It’s a lucky thing to get a Great Egret and a Snowy Egret in the same picture frame. I had that luck this morning over near the Schoolhouse Creek outfall in the southeast corner of the North Basin. As I clicked, the Great caught a fish, and I was able to watch how the bird repeatedly squeezed its prey until it stopped moving, and several times dipped it into the water, before finally sliding it down the hatch. It reminded me a bit of how a cat plays with a mouse before finishing it off.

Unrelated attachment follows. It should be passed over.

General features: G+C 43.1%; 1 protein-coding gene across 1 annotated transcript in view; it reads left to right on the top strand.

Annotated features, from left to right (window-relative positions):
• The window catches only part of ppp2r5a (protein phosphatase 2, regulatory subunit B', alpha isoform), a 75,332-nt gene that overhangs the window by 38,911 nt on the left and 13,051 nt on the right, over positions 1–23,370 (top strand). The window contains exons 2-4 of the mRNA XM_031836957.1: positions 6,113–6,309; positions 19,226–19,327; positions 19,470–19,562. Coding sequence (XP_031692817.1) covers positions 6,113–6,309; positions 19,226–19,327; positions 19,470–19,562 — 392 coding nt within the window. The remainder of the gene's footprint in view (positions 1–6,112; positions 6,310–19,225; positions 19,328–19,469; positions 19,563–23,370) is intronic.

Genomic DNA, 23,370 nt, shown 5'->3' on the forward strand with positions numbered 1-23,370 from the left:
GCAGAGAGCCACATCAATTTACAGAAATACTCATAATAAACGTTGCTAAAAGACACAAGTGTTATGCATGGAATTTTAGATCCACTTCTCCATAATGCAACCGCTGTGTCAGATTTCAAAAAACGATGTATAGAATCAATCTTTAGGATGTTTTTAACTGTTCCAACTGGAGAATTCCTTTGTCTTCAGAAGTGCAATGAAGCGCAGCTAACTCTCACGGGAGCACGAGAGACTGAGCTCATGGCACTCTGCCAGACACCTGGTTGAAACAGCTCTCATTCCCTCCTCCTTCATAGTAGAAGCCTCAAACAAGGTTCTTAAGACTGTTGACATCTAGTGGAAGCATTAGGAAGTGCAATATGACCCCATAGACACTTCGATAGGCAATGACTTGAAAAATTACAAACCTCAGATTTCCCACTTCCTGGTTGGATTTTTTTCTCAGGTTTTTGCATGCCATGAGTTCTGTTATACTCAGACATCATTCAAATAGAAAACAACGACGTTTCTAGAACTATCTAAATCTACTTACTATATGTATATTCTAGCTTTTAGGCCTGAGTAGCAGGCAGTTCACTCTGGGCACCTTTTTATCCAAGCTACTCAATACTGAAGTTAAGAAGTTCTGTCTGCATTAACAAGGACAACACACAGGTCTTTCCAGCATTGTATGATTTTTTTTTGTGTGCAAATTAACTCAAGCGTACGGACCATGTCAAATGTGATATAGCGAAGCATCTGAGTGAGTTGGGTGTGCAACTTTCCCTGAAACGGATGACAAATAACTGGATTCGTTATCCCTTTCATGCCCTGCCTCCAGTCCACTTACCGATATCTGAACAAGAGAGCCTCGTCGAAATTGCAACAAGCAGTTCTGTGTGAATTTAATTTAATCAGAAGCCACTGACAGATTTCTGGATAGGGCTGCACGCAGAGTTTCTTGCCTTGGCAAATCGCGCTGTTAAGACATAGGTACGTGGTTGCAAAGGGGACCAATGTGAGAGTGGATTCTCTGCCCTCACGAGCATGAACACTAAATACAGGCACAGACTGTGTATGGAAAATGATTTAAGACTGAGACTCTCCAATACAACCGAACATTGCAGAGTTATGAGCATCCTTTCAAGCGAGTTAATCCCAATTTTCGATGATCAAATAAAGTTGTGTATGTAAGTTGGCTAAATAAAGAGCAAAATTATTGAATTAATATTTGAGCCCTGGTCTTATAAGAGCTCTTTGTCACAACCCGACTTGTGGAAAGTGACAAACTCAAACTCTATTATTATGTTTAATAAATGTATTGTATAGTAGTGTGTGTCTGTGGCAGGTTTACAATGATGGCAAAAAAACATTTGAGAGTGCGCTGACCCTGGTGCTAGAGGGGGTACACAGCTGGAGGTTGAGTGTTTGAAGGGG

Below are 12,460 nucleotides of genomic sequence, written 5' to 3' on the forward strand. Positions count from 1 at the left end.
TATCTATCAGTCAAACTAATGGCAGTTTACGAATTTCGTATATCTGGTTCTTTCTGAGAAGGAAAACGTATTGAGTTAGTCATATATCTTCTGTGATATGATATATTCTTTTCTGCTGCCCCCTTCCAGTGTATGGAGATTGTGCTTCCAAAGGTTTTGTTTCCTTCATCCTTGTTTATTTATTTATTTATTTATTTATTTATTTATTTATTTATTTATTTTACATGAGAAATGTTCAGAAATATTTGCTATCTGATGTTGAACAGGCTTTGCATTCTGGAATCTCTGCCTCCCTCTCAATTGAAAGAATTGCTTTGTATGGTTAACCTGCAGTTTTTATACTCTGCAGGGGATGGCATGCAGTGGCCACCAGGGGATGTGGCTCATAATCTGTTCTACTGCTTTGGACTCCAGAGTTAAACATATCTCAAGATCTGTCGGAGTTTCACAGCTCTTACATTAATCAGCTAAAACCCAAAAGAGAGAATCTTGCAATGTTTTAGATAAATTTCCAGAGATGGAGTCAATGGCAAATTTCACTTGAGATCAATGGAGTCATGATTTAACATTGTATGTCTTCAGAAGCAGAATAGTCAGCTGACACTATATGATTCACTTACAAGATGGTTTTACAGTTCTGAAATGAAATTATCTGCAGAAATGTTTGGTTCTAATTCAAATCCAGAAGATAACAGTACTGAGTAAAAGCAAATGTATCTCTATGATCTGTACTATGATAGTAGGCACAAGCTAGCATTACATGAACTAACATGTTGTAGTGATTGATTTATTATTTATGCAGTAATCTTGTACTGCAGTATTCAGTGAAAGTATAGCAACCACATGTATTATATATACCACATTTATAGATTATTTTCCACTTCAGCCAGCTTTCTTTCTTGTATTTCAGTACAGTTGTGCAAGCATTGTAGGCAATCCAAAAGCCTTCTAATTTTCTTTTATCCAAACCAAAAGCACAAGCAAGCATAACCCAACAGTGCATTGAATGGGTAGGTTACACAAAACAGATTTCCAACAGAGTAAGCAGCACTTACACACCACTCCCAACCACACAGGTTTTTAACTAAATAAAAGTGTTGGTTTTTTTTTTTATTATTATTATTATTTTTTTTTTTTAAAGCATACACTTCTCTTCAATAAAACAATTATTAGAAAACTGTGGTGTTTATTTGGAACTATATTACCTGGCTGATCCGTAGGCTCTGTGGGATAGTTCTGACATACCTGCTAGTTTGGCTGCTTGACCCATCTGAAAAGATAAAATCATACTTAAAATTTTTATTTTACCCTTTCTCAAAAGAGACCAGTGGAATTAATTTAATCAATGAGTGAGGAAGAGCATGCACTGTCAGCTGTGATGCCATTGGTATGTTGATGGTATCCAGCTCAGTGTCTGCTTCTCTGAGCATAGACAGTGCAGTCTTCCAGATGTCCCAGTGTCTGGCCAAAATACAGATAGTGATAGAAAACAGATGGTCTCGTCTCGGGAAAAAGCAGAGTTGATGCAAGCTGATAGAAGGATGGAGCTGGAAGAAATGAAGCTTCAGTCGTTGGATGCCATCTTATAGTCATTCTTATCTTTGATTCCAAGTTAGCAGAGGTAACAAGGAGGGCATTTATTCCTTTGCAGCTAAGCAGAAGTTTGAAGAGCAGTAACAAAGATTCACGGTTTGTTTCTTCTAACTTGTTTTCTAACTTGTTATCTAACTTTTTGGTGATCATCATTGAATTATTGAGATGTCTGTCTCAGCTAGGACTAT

This corner of the North Basin featured not only these two egrets, but also a swarm of little Least Sandpipers, a Belted Kingfisher sitting on a wire, and a family of Mallards. Later I scanned the putative Burrowing Owl preserve in the park, but my bird luck had run out. A ground squirrel sunning itself on top of a big flat rock there was the only action I saw there at around 10 am.
The two kinds of egrets are easy to tell apart. The size is the obvious difference. Then, the Great has a yellow beak and all-black legs. The Snowy has a black beak and black legs but bright yellow feet.